Sioux Falls, SD
A Sioux Falls Catholic Diocese priest has resigned his position at the Vatican, three months following our investigation into claims of sexual harassment against him.
Our KELOLAND News investigation, "Cover-Up Concerns in the Catholic Church," revealed that after the parish secretary working for Father Justin Wachs came forward with her complaint of inappropriate touching, texts and emails, the diocese did not fire him.
Instead, Father Wachs was reassigned to the Vatican to investigate cases of sexual abuse against priests.
Our investigation into the Sioux Falls Diocese sexual harassment case gained worldwide attention and coverage because Fr. Wachs was one of the investigators for the Vatican in the child sex abuse case against Guam Archbishop Anthony Apuron. Fr. Wachs worked as a notary, taking the testimony from Apuron's alleged victims.
Wachs got that job after resigning from Our Lady of Guadalupe parish in Sioux Falls in 2015, a year after he was accused of sexual harassment by his secretary.
"I did nothing wrong -- nothing," Lucia Maldonado said.
Meet Lucia Maldonado. She worked as the parish secretary for Our Lady of Guadalupe in Sioux Falls for nearly nine years. When we first spoke to her in June about her allegations of sexual harassment, we called her Cindy, hid her face and changed her voice because she wanted to keep her job.
However, at the end of October, Maldonado decided to resign.
"Just working the place where the abuse happened, my memories of my abuse and my depression were getting stronger. They were stronger and stronger every day. Just walking to the church--remembering thing that were said to me," Maldonado said.
Maldonado claims Fr. Wachs, who was her boss at the time, frequently contacted her for personal issues after work hours, used terms of endearment for her, demanded hugs from her, invaded her personal space, touched her frequently and insisted she hold his hand.
She tells us after our investigation, parishioners knew that she was his accuser.
"People who used to smile at me, talking to me--they just stopped looking at me and just walking away from me," Maldonado said.
However, Maldonado says in the few short months since we investigated how the diocese handled her case, she's felt empowered by the cultural shift when it comes to victims of sexual harassment and assault.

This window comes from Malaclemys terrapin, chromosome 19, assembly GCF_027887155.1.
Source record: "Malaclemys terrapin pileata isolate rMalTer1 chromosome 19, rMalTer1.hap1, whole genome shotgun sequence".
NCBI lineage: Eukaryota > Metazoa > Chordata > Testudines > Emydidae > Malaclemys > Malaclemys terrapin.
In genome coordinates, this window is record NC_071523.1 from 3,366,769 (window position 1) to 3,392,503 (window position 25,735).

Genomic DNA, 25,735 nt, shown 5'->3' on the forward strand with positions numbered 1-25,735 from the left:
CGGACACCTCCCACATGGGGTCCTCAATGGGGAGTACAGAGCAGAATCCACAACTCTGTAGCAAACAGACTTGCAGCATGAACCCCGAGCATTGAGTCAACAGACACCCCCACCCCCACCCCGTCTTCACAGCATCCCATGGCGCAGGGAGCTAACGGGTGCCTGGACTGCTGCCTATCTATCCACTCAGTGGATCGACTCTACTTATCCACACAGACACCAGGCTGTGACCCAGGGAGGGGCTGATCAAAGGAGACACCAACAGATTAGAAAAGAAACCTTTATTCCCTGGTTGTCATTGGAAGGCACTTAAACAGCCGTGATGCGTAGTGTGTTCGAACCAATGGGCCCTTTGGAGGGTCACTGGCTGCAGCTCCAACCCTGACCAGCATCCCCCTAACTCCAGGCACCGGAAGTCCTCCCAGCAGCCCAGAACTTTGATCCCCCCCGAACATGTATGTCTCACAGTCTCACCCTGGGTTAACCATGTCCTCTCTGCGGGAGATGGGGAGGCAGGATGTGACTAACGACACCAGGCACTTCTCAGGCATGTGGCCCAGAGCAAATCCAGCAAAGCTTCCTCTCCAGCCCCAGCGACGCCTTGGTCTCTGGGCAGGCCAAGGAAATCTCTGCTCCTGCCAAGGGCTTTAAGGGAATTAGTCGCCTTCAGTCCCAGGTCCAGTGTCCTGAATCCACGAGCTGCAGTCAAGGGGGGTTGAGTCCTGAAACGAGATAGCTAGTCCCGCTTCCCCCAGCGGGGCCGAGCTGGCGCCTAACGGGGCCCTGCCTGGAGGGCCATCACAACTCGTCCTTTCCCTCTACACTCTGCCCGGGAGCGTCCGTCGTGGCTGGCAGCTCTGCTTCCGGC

"They need to believe us when we ask for help because it's not easy to bring everything out when you have been abused; it's not easy," Maldonado said.
Maldonado has now moved to Texas to be with family. She says if the Sioux Falls Catholic Diocese would have handled her case differently, she may not have felt like she had to leave.
"It affected me in all aspects of my life--as a woman, as a worker, as a friend--emotionally, physically and all those are a long time, long-term effects. They just don't disappear. I still have everything on me--especially when you feel alone. You feel not heard by the people that were supposed to be there and protect you--when you show them the truth--everything," Maldonado said.
While the Sioux Falls diocese refused to confirm whether Father Wachs was under pressure to leave his position, we have obtained Sioux Falls Bishop Paul Swain's letter to clergy dated November 29. It says, "For personal and professional reasons, Fr. Justin Wachs chose on his own initiative to resign."
Bishop Swain also writes that Wachs is on leave.
Maldonado says that's not enough.
"I'm concerned that Fr. Wachs may come back as a priest. He should not be a priest. It might be a big deal for other people that he is on a leave of absence. But that doesn't change anything. I don't think I'll feel better. I don't think I'll be the same. I'm not the same person," Maldonado said.
We've been contacting the Sioux Falls Catholic diocese for more than a week and were told they could not comment at all because it was a personnel matter. But when we told them we had a copy of the Bishop's letter to clergy confirming that Wachs had resigned his position in Rome, the diocese did issue us a statement. While they didn't specifically address this case, the diocese says it has policies against harassment and abuse and that it encourages victims to report it.
"The Catholic Diocese of Sioux Falls has policies against harassment and abuse. All those who believe they have been hurt or harmed by anyone acting in any way in the name of the Church are encouraged to report their concerns to government officials and/or to the diocese. All appropriate action will be undertaken to assure a safe environment, address specific situations and encourage healing."-
-Daryl Thuringer, Director of Parish Services for the Catholic Diocese of Sioux Falls PREVIOUS COVERAGE:
Allegations Of Sexual Harassment Against Sioux Falls Priest How The Diocese Handled Sexual Harassment Allegations What Happened Next To Fr. Wachs?
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